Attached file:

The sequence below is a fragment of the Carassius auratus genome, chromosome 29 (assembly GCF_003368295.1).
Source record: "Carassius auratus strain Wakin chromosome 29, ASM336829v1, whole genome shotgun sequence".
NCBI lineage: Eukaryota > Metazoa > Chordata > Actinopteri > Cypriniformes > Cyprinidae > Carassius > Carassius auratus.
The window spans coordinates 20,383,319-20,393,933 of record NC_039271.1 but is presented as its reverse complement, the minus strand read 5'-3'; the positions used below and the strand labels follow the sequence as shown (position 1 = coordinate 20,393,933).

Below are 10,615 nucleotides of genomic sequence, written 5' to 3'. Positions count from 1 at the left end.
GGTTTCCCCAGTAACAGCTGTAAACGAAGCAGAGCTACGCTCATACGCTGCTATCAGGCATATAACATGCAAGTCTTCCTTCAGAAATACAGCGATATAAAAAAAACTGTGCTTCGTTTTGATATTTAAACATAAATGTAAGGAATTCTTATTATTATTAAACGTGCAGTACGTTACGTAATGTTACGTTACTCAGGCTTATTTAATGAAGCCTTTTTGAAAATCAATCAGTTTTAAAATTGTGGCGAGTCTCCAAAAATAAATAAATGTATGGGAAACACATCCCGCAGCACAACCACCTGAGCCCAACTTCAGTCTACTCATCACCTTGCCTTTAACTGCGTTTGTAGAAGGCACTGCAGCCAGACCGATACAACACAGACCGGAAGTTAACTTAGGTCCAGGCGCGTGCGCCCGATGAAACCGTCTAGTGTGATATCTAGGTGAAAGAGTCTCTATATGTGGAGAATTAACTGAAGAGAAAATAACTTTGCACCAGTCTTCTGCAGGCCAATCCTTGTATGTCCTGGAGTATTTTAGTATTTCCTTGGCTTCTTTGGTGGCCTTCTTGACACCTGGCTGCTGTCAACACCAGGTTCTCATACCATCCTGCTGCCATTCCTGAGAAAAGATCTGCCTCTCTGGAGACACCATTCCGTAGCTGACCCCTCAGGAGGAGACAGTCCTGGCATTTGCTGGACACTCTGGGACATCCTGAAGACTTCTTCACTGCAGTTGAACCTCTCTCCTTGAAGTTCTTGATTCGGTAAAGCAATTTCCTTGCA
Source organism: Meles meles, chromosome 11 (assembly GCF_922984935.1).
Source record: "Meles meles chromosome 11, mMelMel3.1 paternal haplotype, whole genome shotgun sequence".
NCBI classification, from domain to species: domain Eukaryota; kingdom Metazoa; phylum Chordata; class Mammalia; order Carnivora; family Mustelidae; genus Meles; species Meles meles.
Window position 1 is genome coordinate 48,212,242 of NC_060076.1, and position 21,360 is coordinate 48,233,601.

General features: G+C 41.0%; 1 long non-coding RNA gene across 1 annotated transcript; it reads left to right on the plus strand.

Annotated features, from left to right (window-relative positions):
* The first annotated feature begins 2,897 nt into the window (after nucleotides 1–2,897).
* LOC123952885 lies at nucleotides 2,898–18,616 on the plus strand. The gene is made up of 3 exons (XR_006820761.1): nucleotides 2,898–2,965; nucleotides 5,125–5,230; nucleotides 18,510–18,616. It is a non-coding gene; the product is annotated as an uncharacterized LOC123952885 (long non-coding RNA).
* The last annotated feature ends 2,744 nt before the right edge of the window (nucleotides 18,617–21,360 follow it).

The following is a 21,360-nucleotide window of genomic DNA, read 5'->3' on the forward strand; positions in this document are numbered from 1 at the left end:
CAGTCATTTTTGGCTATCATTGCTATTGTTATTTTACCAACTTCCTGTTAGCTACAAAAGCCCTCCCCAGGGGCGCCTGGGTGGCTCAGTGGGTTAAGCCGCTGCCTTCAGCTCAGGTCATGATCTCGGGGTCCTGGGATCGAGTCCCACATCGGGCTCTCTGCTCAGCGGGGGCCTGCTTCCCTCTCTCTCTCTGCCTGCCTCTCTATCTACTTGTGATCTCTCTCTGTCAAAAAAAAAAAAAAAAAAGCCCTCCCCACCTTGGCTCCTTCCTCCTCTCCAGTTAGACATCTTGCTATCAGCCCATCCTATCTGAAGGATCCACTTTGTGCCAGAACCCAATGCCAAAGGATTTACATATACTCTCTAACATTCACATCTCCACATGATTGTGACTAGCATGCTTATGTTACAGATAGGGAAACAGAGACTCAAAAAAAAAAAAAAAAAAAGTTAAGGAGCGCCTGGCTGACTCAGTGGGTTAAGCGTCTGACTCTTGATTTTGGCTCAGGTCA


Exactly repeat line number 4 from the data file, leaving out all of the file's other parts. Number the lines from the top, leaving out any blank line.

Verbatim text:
The window spans coordinates 20,383,319-20,393,933 of record NC_039271.1 but is presented as its reverse complement, the minus strand read 5'-3'; the positions used below and the strand labels follow the sequence as shown (position 1 = coordinate 20,393,933).